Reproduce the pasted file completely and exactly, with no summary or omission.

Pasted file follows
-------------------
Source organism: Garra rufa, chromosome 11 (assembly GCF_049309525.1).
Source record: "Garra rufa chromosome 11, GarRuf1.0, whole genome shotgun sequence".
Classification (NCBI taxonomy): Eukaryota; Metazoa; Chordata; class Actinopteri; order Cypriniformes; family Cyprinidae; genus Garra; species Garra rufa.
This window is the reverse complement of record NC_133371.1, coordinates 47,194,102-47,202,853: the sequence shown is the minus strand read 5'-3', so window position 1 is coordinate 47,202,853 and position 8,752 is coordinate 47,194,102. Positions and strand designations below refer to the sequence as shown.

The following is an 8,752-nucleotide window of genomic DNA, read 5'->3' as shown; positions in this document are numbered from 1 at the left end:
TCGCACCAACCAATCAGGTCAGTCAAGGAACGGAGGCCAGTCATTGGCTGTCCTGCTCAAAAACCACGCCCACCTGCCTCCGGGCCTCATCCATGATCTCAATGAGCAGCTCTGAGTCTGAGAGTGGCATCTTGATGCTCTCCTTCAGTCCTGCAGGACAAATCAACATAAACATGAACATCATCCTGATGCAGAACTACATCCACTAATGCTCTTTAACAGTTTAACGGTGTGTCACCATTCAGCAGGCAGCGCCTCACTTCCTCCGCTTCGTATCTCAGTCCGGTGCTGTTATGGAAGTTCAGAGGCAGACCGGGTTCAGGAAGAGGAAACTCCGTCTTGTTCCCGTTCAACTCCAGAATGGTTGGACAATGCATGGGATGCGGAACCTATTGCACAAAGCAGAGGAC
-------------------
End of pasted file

Source organism: Garra rufa, chromosome 11 (assembly GCF_049309525.1).
Source record: "Garra rufa chromosome 11, GarRuf1.0, whole genome shotgun sequence".
Classification (NCBI taxonomy): Eukaryota; Metazoa; Chordata; class Actinopteri; order Cypriniformes; family Cyprinidae; genus Garra; species Garra rufa.
This window is the reverse complement of record NC_133371.1, coordinates 47,194,102-47,202,853: the sequence shown is the minus strand read 5'-3', so window position 1 is coordinate 47,202,853 and position 8,752 is coordinate 47,194,102. Positions and strand designations below refer to the sequence as shown.

The following is an 8,752-nucleotide window of genomic DNA, read 5'->3' as shown; positions in this document are numbered from 1 at the left end:
TCGCACCAACCAATCAGGTCAGTCAAGGAACGGAGGCCAGTCATTGGCTGTCCTGCTCAAAAACCACGCCCACCTGCCTCCGGGCCTCATCCATGATCTCAATGAGCAGCTCTGAGTCTGAGAGTGGCATCTTGATGCTCTCCTTCAGTCCTGCAGGACAAATCAACATAAACATGAACATCATCCTGATGCAGAACTACATCCACTAATGCTCTTTAACAGTTTAACGGTGTGTCACCATTCAGCAGGCAGCGCCTCACTTCCTCCGCTTCGTATCTCAGTCCGGTGCTGTTATGGAAGTTCAGAGGCAGACCGGGTTCAGGAAGAGGAAACTCCGTCTTGTTCCCGTTCAACTCCAGAATGGTTGGACAATGCATGGGATGCGGAACCTATTGCACAAAGCAGAGGAC